Published on Oct 7, 2012
Breast cancer is one of many health concerns involving women's health. If you have questions or concerns about changes in your breasts, Planned Parenthood is here to help.
Signs of breast cancer can include pain in breast, a lump in breast, nipple discharge, etc. Getting a breast cancer screening, such as a breast exam or mammogram, help with detecting breast cancer in its earliest, most treatable stage.
Planned Parenthood doctors and nurses teach patients about breast care, connect patients to resources to help them get vital biopsies, ultrasounds, and mammograms, and follow up to make sure patients are cared for with the attention they need and deserve.
To learn more about Planned Parenthood's Breast Health Initiative, visit: http://bit.ly/REOHpw
To make an appointment at your local Planned Parenthood Health Center, call 1-800-230-PLAN or visit: http://bit.ly/SGcCFw
©2012 Planned Parenthood® Federation of America
"HAVE BREAST CANCER SYMPTOMS -- BREAST PAIN, BREAST LUMPS, OTHER CHANGES? PLANNED PARENTHOOD CAN HELP" -- VIDEO TRANSCRIPT:
So you're worried because you've noticed a change in your breast and you're wondering about breast cancer symptoms.
First things first, don't freak out. Let's take it one step at a time.
You probably already know this, but breasts change a lot throughout life. Puberty, getting pregnant, breastfeeding, getting older... all of these cause changes that are normal and healthy.
But some changes aren't. Changes like lumps, redness, swelling, puckering, breast pain or discharge from your nipple. If you notice anything like this, or any change that just doesn't seem right, then talk to a doctor or nurse.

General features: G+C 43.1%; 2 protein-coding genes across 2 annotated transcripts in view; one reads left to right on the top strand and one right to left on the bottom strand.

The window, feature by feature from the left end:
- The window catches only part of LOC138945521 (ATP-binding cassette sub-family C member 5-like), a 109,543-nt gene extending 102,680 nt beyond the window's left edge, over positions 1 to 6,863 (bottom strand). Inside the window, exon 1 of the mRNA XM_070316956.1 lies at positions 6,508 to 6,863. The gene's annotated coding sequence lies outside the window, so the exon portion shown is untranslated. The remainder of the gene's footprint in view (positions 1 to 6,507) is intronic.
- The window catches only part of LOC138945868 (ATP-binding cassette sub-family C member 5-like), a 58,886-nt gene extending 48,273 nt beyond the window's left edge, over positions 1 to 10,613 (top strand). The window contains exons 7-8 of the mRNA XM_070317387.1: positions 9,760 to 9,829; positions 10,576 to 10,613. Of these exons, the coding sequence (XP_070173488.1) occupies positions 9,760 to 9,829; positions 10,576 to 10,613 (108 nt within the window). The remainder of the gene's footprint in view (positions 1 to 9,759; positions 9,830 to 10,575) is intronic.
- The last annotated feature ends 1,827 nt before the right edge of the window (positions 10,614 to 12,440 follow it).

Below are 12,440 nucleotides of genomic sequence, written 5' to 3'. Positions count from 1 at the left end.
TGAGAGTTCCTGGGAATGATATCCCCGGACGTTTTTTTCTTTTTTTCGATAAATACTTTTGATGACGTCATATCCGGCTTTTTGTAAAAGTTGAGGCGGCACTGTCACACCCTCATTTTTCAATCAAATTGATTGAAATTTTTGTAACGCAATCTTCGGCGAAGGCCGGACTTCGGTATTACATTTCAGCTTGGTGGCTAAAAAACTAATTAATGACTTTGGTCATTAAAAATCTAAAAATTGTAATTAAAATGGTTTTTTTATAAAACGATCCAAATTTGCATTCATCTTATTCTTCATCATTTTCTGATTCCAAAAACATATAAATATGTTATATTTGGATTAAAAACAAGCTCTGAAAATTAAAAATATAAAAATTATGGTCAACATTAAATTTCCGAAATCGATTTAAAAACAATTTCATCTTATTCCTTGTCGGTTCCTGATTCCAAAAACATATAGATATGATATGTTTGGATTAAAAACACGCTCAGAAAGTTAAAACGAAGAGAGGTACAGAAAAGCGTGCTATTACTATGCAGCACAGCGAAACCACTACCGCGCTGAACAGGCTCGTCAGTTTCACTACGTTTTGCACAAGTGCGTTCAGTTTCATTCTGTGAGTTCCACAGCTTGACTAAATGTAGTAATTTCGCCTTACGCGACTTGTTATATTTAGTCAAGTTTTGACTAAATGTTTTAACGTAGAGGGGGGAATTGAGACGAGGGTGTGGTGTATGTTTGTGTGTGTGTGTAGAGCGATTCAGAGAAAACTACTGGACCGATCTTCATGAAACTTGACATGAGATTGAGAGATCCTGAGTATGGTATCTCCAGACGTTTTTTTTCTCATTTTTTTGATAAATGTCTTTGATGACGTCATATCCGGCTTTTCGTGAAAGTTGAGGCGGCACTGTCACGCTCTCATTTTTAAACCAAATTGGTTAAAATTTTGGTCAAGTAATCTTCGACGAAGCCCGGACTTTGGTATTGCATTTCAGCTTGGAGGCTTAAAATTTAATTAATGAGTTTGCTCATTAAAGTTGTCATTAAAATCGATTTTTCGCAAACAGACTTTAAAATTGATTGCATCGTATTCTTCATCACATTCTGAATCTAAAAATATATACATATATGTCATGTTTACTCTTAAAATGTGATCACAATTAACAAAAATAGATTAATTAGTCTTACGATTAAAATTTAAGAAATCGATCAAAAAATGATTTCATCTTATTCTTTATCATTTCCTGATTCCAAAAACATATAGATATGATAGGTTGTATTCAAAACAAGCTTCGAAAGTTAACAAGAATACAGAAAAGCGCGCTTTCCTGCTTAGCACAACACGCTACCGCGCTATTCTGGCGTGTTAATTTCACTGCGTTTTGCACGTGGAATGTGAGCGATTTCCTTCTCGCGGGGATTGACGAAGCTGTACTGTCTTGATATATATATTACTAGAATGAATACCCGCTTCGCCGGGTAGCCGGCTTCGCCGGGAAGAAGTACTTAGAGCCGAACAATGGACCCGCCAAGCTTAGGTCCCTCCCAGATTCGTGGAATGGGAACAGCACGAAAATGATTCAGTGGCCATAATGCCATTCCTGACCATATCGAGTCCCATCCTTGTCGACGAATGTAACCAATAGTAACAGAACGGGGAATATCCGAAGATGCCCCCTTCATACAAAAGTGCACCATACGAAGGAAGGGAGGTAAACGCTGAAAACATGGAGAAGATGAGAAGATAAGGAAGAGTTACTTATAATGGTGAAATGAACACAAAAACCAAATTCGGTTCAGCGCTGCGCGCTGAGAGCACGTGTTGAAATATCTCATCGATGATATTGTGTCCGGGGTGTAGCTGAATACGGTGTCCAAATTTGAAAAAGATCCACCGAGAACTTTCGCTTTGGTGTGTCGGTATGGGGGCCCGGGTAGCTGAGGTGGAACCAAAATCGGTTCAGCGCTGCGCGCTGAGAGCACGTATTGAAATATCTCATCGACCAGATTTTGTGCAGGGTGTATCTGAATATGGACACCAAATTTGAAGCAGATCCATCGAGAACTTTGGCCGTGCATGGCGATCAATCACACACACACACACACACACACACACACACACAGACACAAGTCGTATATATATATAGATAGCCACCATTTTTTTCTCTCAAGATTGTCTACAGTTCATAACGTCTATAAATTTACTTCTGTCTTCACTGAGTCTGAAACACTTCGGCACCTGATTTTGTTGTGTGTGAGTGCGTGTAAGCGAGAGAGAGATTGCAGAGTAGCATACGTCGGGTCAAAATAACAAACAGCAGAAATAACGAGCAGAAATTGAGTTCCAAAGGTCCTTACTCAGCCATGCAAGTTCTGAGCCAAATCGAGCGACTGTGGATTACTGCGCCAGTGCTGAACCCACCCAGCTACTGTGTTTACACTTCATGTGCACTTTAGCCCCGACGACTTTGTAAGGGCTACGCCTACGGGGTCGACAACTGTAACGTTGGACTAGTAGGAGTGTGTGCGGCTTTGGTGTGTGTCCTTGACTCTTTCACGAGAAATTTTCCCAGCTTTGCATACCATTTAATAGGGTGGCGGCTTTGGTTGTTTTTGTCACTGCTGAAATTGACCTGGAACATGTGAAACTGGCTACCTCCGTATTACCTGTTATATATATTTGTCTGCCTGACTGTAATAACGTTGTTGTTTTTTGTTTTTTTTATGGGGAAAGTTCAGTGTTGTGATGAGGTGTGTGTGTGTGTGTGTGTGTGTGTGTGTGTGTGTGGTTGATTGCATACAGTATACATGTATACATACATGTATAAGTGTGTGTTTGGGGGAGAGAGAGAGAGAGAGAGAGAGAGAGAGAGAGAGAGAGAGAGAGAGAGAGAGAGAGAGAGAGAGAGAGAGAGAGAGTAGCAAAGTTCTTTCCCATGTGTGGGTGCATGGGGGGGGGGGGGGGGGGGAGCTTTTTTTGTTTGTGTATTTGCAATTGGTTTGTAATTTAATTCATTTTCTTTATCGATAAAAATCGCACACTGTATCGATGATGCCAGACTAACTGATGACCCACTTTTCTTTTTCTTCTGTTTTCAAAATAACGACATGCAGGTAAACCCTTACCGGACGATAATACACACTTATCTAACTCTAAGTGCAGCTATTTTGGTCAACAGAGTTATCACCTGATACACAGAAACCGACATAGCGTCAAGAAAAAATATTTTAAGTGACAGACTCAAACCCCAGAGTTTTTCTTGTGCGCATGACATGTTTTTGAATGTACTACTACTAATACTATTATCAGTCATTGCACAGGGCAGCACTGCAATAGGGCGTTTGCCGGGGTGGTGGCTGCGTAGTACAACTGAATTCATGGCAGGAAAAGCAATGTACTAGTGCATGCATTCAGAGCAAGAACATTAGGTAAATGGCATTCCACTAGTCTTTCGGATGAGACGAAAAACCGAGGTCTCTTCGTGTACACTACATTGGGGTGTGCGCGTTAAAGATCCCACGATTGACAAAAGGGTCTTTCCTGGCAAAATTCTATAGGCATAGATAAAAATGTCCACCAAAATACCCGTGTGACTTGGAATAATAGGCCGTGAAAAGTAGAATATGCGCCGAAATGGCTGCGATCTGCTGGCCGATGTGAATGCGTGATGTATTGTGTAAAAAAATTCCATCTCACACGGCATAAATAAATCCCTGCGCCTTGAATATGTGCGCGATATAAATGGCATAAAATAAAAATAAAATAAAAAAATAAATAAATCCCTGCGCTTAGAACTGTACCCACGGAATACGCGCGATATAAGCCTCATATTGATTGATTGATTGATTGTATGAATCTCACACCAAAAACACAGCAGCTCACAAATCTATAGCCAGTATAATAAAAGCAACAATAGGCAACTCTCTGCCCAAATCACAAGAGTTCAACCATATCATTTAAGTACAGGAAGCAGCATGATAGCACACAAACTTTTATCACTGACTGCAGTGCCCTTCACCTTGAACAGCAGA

A lot of these things end up being less serious than you imagine- like a cyst, infection, or injury. But there is no way to know for sure until you see someone.
Your doctor or nurse might recommend a mammogram or a biopsy. These are tests that can help explain what's going on with your breasts.
But just remember: there are thousands of women just like you who notice an abnormal change, see a health care provider, and then get follow-up tests, but very few of them actually have something serious. In fact, for every 100 women who get a mammogram because they have some kind of symptom, only two to three of them will be diagnosed with breast cancer.
The bottom line is that if you're worried, then see a doctor or nurse. In the small chance that they do find something more serious, the sooner it's found, the better.
You're always welcome at Planned Parenthood. Our doctors and nurses perform hundreds of thousands of clinical breast exams each year. We'll make sure you're cared for with the attention you need and deserve.
To find a Planned Parenthood health center visit www.plannedparenthood.org/ health-center
To get more information about breast cancer screenings visit